Kailua-Kona, Hawaii (Big Island)

The year 2017 was a birthday milestone for our family – celebrating 30, 40, 60 and 65 (and of course, 6, 28 and 33). To commemorate, we took our first EVER all family vacation! After carefully selecting Hawaii as the destination, we booked, planned and patiently waited for what felt like forever.

September 16, 2017 – Travel Day

We arrived on the Big Island of Hawaii via Hawaiian Airlines flight from Honolulu. Traveling between the islands is quick, easy and typically inexpensive.

Upon landing, we went straight to the Kona Brewing Company and linked up with the rest of the family before enjoying their wide selection of food and beer. They are known first most for their beer and secondly for their pizza. I enjoyed the beer, wasn’t a huge fan of the pizza but thought the relaxed ambiance was perfect for our first big dinner in Hawaii.

September 17, 2017 – Volcanoes National Park

After breakfast at home, we drove two hours south to Volcanoes National Park (entrance fee is $20/car). After a quick stop at the Kilauea Visitor Center, we continued along Crater Rim Drive to see the Steam Vents and Jaggar Museum & Overlook. After that we split off from the group and took off for Kalapana to see the current lava entry point into the ocean.

[Note: It is much cooler at the Volcano Summit so make sure to bring layers. Apparently my entire family knew this but didn’t warn me. I showed up wearing a tank top and was FREEZING!]

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{Steam Rising at Volcanoes National Park}
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{Kilauea Caldera, Big Island}

Interesting fact, Kalapana was a historic fishing village and residential area that was swallowed by a 1990 Kilauea Volcano eruption. Today new life is starting to sprout and you can find eco-friendly and ‘tiny’ homes built on the hardened lava.

[Note: The other half of our group visited the Lava Tubes.]

To get there, take Route 130 southeast until the road dead ends at a parking lot (approximately one hour from the Visitor Center). From here, you can continue on foot or rent bikes ($20 / bike + poncho, bottle of water and granola bar). Choose wisely because it’s an eight mile trip along a gravely emergency access road to the lookout point and back (Note: this road is technically open from 3-9PM daily but we arrived around 1PM and had no problem renting a bike or accessing the road). The route there is relatively easy and mostly downhill.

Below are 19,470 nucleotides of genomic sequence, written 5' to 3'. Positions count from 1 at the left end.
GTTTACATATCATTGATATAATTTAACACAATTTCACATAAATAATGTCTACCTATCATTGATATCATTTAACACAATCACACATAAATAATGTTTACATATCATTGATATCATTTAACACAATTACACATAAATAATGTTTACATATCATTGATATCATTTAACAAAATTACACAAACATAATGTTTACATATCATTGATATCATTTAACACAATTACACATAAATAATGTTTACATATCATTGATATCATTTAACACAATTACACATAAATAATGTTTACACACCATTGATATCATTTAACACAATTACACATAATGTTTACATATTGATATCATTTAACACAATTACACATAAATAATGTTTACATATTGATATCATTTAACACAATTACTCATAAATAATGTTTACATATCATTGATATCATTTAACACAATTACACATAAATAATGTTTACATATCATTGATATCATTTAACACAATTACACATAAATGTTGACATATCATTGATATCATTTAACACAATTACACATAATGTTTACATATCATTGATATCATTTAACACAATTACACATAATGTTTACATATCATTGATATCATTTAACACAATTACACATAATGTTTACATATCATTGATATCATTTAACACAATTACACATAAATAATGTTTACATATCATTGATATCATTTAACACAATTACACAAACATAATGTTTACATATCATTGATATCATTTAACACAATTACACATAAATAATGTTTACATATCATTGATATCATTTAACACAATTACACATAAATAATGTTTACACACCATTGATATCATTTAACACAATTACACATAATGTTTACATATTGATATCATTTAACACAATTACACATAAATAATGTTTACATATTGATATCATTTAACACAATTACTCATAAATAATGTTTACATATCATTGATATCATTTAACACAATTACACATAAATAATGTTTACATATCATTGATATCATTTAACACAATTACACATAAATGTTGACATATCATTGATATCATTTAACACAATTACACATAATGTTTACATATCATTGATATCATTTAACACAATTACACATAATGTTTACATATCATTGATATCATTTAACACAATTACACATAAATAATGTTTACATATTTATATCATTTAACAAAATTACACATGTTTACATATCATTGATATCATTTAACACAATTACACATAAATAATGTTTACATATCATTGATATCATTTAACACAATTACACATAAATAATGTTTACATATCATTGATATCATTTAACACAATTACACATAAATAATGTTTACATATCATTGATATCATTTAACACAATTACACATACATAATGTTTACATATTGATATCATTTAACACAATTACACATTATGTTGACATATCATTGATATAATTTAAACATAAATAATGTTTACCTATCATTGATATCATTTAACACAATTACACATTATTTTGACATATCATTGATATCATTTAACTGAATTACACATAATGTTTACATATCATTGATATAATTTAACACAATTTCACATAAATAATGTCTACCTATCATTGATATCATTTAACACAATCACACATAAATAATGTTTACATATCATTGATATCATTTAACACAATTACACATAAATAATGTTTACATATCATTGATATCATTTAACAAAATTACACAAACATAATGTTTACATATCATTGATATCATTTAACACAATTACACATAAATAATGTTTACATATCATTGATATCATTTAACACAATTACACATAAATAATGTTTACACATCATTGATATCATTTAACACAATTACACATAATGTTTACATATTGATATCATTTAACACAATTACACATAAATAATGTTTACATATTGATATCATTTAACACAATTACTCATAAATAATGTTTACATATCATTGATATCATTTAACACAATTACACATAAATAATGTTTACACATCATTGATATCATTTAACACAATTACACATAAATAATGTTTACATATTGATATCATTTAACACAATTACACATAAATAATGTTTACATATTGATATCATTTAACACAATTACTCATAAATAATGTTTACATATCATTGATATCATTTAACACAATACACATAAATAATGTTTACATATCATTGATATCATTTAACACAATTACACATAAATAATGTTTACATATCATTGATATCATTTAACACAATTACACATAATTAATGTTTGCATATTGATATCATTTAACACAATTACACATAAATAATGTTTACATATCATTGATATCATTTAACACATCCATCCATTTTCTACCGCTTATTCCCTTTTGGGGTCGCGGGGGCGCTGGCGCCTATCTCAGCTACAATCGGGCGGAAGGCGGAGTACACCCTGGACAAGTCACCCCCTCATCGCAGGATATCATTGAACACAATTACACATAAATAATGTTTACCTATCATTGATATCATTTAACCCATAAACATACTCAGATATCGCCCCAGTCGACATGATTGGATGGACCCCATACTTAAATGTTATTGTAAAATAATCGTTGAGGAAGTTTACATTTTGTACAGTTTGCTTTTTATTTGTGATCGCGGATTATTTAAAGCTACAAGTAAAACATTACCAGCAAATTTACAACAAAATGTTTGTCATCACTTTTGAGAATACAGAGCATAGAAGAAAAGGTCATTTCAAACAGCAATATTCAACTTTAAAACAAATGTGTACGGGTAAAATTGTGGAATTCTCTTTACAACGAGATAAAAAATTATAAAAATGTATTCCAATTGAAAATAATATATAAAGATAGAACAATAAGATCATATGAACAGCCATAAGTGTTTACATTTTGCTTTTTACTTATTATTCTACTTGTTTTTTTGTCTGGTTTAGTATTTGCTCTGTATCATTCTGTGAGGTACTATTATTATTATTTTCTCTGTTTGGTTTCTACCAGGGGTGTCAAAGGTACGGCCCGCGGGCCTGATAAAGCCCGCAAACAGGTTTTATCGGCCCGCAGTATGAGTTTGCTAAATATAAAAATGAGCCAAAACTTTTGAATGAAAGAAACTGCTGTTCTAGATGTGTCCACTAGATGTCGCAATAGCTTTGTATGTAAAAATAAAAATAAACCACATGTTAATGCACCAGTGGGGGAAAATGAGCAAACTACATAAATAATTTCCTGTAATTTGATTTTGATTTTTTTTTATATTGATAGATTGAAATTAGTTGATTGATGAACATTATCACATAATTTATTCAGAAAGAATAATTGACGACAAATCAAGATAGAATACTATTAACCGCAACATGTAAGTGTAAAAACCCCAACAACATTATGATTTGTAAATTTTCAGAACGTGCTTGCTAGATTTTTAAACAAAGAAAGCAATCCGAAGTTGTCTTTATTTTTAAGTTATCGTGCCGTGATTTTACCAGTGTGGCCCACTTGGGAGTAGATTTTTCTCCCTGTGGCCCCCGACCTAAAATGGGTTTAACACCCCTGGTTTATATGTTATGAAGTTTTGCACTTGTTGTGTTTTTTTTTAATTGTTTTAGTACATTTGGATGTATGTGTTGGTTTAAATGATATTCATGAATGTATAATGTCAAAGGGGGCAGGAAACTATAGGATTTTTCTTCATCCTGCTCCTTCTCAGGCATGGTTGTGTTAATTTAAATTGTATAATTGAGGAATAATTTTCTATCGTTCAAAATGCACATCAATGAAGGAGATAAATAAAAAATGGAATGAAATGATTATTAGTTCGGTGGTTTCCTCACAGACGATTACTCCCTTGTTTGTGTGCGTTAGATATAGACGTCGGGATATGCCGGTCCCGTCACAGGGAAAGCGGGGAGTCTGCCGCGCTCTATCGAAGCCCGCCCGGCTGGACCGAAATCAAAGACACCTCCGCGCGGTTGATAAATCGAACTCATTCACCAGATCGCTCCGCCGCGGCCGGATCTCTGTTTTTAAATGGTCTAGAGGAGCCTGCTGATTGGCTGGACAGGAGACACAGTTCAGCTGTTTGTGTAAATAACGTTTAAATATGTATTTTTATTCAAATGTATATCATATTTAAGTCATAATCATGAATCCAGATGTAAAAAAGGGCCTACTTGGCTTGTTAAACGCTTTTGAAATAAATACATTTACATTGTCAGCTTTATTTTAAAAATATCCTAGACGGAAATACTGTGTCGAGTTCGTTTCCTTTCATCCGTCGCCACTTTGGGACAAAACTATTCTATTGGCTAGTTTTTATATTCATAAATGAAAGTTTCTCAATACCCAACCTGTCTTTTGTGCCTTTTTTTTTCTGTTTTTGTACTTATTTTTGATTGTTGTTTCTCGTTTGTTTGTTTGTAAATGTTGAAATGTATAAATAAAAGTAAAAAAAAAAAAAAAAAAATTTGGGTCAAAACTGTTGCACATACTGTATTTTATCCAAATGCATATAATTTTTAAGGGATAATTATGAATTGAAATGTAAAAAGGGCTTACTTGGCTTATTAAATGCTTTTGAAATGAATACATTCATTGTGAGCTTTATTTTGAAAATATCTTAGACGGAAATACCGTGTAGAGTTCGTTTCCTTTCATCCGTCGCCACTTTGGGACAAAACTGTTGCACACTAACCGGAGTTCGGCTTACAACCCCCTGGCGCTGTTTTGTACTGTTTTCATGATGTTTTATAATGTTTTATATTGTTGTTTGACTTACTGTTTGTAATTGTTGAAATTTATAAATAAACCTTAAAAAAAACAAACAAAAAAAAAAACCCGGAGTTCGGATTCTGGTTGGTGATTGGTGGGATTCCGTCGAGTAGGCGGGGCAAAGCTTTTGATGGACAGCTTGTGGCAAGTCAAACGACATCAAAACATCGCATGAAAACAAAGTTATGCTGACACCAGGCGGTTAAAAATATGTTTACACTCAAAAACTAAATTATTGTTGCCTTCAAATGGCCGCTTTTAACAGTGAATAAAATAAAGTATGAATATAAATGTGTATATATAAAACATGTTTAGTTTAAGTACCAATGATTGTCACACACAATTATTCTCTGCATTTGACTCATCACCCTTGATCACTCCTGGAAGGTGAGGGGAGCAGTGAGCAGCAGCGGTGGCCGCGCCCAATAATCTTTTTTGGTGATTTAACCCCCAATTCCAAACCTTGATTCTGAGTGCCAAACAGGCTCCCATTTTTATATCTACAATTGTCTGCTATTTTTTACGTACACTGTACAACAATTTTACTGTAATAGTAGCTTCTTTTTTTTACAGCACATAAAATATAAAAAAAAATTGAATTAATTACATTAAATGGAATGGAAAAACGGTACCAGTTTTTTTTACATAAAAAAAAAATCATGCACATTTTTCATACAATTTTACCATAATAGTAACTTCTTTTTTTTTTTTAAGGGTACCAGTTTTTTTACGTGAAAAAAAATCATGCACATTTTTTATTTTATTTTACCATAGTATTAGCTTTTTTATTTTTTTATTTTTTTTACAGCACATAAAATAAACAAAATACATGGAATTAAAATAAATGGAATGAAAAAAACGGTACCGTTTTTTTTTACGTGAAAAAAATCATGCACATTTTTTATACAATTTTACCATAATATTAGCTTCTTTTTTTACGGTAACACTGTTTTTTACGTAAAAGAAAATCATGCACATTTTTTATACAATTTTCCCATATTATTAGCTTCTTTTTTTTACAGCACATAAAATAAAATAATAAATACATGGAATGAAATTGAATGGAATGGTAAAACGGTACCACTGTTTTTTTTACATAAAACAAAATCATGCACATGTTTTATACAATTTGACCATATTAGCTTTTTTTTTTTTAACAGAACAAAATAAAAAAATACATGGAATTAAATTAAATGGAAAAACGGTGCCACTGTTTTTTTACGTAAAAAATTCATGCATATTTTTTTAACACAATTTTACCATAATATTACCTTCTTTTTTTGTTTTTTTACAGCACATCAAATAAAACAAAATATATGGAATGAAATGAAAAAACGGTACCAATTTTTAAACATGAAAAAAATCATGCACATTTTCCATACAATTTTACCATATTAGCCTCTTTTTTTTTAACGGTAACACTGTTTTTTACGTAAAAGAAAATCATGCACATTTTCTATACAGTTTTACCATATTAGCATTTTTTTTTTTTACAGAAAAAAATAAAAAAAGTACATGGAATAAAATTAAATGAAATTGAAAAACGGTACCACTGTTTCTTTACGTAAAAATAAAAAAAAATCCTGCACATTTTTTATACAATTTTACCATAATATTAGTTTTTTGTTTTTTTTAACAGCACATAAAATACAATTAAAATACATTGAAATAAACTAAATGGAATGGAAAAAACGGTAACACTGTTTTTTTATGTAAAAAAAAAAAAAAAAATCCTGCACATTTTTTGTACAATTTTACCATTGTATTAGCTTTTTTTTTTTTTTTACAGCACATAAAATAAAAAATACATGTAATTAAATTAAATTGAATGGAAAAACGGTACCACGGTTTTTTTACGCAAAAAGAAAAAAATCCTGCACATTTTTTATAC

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{Kamokuna Lava Delta}
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{My Mom Biking on the Emergency Access Road to the Kamokuna Viewing Area}

Once you arrive at the end of the road, you have two options. Left will take you down a short path to the Kamokuna Viewing Area where you can see lava entering the ocean from a distance of 900′ feet. Right is definitely the path less traveled (Note: Supposedly only 1/100 visitors opt to go right) and leads you out onto endless hardened lava fields. Take this route if you’re interested in seeing and feeling actual lava flow up close and personal but be sure to take proper safety precautions.

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{Hardened Lava at Volcanes National Park}
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{Hunting for Molten Lava in Endless Lava Fields}

Naturally, I wanted to see the molten lava so we ventured right and hugged the safety rope line through the uneven lava fields. Everything we had read and heard said it is approximately two miles inland to where the lava is flowing. What they don’t tell you is how and where to find it in the vast lava expanse – and it changes every day! After walking west all the way to the Chain of Craters Road we turned around and zigzagged our way back attempting to follow plumes of smoke. I’m certain we found areas where the lava was flowing nearby or beneath us judging from the Volcanic fumes, increased air temps and white coloring of the hardened lava however, we never actually saw “the red glow.”

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{White Hot Lava in Volcanoes National Park}

Disappointed and tired, we eventually gave up and made our way back to the Kamokuna Viewing Area. At least here we could see lava entering the ocean, even if at a great distance. Just as we were mounting our bikes for the return trip, the rain clouds rolled in and the wind picked up. Not sure if the return route is truly that much harder, if it was the rain or we were simply tired but I found the bike ride back to be significantly more difficult. Back in the parking lot, we purchased smoothies from a small stand before jumping back in the car for the two hour drive to Kailua-Kona.